Free Press opinion: Just where do you take your loved ones when they can't get a quick GP appointment?

Health seems to have been a big issue in Doncaster over the last week.

Thursday, 5th December 2019, 6:00 am
Updated Thursday, 5th December 2019, 6:15 am
The A&E department at Doncaster Royal Infirmary DRI ER accident and emergency

For hundreds of Doncaster families, it has been a subject in the forefront of their minds, after outbreaks of the winter vomiting bug, norovirus, which appears to have swept much of the borough.

The first indications that there was an issue began late last week, when schools in the east of the borough began to contact parents telling them not to bring their children to school on the Friday.

Both Trinity Academy and Long Toft Primary School closed for the day due to the large numbers of pupils struck down by the illness. Teachers also suffered from the disease.

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Both schools carried out deep cleans to try to make sure there was no longer a health risk at their sites.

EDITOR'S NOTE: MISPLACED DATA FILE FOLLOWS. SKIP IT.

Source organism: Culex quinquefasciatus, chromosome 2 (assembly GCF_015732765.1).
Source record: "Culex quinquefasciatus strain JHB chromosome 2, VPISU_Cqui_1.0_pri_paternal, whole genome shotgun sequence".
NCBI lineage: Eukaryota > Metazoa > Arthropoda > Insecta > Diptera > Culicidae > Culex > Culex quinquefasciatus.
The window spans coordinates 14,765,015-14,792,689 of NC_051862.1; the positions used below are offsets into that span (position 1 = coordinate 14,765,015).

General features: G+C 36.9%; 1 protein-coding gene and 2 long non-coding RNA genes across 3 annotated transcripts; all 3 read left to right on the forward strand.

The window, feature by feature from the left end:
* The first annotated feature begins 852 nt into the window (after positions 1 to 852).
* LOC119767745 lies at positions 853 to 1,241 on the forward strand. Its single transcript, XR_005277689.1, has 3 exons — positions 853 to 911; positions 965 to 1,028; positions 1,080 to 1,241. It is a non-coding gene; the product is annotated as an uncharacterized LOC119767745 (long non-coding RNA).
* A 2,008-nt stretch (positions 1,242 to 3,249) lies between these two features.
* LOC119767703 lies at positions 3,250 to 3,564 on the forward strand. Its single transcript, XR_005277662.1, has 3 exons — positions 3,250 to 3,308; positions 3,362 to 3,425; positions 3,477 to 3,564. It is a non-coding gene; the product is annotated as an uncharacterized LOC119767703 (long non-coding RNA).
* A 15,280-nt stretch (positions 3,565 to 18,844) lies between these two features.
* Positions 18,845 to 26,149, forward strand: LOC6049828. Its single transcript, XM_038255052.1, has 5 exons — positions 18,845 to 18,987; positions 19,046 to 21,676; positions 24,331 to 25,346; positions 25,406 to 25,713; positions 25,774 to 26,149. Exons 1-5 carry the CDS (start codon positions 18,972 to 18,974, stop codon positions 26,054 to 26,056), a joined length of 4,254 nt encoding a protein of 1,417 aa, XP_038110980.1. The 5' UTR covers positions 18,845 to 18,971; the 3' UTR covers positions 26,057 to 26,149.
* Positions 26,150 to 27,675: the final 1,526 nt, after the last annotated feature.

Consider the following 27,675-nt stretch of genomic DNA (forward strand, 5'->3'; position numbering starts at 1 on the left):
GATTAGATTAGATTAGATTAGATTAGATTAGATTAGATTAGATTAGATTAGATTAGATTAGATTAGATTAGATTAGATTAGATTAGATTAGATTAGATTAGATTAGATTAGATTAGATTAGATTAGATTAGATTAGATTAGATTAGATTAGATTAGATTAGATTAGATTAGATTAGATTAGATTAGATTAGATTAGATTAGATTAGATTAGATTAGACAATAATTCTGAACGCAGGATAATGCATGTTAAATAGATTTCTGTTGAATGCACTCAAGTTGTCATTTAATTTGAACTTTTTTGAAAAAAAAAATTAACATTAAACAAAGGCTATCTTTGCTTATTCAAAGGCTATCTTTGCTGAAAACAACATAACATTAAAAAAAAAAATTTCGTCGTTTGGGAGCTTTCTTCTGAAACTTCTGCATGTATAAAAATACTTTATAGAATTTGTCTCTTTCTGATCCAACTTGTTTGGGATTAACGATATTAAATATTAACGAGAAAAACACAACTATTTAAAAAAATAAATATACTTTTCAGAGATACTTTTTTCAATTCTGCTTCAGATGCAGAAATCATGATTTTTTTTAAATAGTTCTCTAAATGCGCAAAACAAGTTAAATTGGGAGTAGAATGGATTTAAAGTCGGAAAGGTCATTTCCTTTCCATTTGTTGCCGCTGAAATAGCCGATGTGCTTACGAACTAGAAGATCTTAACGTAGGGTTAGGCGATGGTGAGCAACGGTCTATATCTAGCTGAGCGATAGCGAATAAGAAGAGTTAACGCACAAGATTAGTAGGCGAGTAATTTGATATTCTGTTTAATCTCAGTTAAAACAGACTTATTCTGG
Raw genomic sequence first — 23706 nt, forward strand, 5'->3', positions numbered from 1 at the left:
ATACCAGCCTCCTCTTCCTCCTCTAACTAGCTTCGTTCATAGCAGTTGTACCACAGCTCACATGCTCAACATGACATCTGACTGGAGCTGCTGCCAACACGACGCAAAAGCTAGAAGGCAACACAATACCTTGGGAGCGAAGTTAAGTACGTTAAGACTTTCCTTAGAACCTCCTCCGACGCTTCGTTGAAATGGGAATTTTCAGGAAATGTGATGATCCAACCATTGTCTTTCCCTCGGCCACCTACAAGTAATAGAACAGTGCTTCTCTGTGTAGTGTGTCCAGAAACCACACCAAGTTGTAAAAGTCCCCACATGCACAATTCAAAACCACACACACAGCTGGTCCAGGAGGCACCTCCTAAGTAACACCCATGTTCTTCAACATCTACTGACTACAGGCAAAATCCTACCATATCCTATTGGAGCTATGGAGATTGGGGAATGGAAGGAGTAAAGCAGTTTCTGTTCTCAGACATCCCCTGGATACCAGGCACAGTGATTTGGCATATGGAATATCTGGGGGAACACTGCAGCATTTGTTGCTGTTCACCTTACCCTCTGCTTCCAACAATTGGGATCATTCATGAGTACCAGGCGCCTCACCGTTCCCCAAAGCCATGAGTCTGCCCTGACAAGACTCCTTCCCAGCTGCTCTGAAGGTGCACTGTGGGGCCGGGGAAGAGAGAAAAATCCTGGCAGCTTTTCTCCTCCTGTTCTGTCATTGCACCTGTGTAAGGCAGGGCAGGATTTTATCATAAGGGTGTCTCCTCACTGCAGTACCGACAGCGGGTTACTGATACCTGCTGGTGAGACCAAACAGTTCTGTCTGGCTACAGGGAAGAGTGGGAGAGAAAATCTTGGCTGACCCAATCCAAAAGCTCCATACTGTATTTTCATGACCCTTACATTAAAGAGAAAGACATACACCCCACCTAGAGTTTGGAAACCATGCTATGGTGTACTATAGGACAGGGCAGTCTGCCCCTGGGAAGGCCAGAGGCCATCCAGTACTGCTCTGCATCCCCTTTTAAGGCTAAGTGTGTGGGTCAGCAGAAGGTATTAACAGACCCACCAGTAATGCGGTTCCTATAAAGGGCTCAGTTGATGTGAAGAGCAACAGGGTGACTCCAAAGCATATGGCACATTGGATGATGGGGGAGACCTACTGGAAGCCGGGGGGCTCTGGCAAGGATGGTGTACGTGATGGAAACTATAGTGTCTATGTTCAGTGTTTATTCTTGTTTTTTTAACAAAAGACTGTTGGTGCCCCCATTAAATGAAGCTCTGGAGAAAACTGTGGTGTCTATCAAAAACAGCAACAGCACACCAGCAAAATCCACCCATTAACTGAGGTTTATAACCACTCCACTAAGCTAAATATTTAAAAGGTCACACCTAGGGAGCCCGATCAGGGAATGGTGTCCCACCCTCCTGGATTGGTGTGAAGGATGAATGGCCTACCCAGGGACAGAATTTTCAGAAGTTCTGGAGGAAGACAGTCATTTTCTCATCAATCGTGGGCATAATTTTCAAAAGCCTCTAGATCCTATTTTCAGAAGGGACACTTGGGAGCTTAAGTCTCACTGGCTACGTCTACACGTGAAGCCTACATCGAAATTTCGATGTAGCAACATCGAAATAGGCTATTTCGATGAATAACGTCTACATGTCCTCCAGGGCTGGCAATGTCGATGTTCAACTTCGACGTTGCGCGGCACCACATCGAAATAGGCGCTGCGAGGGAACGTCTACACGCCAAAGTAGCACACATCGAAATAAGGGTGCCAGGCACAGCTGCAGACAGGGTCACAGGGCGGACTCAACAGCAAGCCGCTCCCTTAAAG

Speaking to residents, it appears that the illness was pretty widespread. Parents of children who attend other schools in Thorne also told of how their youngsters were gripped by the bug, with high temperatures.

Situations like this put schools in a difficult situation. They are damned if they do, and damned if they don’t.

If they close, they are sometimes accused of forcing parents to make alternative arrangements at short notice to look after their children. But if they remain open, they are accused of putting the children at risk of illness.

In the same week, the NHS has raised concerns about record levels of people attending A&E at the Donaster and Bassetlaw Teaching Hospitals Trust’s sites.

Surprisingly, bearing in mind the situation at some schools, they do not think norovirus has been a factor. It has just been general demand.

But the result of the soaring attendance has been a call for people to only visit A&E in an emergency.

In another health-related story this week, it was revealed it took hours for an out-of-hours service doctor to manage to attend a patient during the recent floods crisis.

The combination of these different stories show the problem the public faces. That is where do they go if they cannot get a quick appointment with their GP?

For many of us, A&E will always beckon when no other quick options are available for our loved ones.